>”People talk about wilderness values all the time, but what about the greatest wilderness value? Freedom” Says who? Libertarians? Couldn’t find that in the Wilderness Act or anything else that provides the legal and operational basis for talking about “wilderness values” in a management context. Not to be a smartass here, but government management can’t follow vague political sentiments without actionable legislative / executive mandates, really. What would freedom, as you imagine it, look like in those terms?

        >”Wilderness was a no-mans land beyond the borders of civilization which no one controlled” – that’s true, etymologically, and has absolutely no bearing on how wilderness areas are managed. The Wilderness Act speaks much more of untrammeled character and man’s impact being minimally noticeable, than it does of anything like this.

        • I know freedom isn’t an official value in the Wilderness Act. My point is that “wilderness” (of both the designated and colloquial varieties) these days is so heavily managed that it no longer feels wild in any meaningful way.

          I also know impacts of heavy use need to be mitigated and that of course things aren’t going to be the same today as 50 years ago when the country had a much smaller population and less people were using public lands. That’s why I posted below supporting increased budgets for land managers. I agree that may seem a bit paradoxical alongside my call for less “management”. What I’m ultimately getting at is that not everything has to be planned out to the nth degree.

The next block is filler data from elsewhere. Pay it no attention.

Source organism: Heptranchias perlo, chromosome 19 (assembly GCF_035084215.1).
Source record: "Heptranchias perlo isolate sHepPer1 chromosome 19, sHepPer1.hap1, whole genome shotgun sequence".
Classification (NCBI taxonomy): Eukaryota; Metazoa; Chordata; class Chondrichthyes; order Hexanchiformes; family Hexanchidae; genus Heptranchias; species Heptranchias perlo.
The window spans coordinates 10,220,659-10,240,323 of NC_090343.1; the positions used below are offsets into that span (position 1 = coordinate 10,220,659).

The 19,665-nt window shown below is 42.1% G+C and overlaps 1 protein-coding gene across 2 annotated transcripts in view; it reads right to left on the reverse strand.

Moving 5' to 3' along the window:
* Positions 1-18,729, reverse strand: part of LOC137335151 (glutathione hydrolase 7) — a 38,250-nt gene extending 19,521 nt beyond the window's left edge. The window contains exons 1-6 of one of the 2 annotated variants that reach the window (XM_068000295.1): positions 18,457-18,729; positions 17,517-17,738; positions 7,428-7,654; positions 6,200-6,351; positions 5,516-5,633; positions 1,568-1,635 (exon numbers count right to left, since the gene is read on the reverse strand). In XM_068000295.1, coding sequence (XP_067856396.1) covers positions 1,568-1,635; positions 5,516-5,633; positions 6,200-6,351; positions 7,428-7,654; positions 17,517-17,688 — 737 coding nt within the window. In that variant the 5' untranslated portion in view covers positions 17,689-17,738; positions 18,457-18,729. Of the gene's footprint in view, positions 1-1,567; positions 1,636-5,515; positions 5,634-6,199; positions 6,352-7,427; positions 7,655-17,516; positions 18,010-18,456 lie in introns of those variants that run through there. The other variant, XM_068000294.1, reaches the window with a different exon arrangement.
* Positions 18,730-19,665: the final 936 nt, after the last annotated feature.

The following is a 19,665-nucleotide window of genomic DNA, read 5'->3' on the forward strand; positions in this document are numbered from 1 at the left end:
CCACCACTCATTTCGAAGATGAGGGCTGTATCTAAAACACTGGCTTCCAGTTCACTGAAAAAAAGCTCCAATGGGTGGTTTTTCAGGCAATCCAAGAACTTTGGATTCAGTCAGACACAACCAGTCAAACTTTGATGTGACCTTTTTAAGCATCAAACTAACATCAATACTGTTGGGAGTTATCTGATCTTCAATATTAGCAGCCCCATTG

Instead, land managers should deal with overcrowding or resource damage in particular locations on a case-by-case basis by directly addressing actual problems. And they should do a better job figuring out what things are actual problems causing genuine harm and what things are merely unsightly or inconvenient.

          For example, human waste polluting the landscape is a real problem, which could be dealt with by building more outhouses in popular dispersed camping areas. Or at the very least implementing and enforcing a rule requiring campers to use portable toilets and pack out waste like the BLM has done in many parts of Utah. Instead of those logical steps to directly address problems, too often land managers overreact and jump right to closing 80% of the campsites in an area and moving to a reservation system. Maybe it’s because they lack the funding to implement a better but more costly solution. Maybe not.

          In contrast I would argue that the mere presence of a lot of campsites close together is not inherently a problem. Not everyone values solitude as their sole metric for a fulfilling camping experience. Some just want the convenience of being able to camp close to a popular trailhead or something and don’t mind camping in a big crowd of people. Those who want solitude can find it elsewhere in less popular areas. Land managers who only value solitude and thus try to manage camping so that no two campsites are allowed to be within a mile of each other are missing a big part of the picture.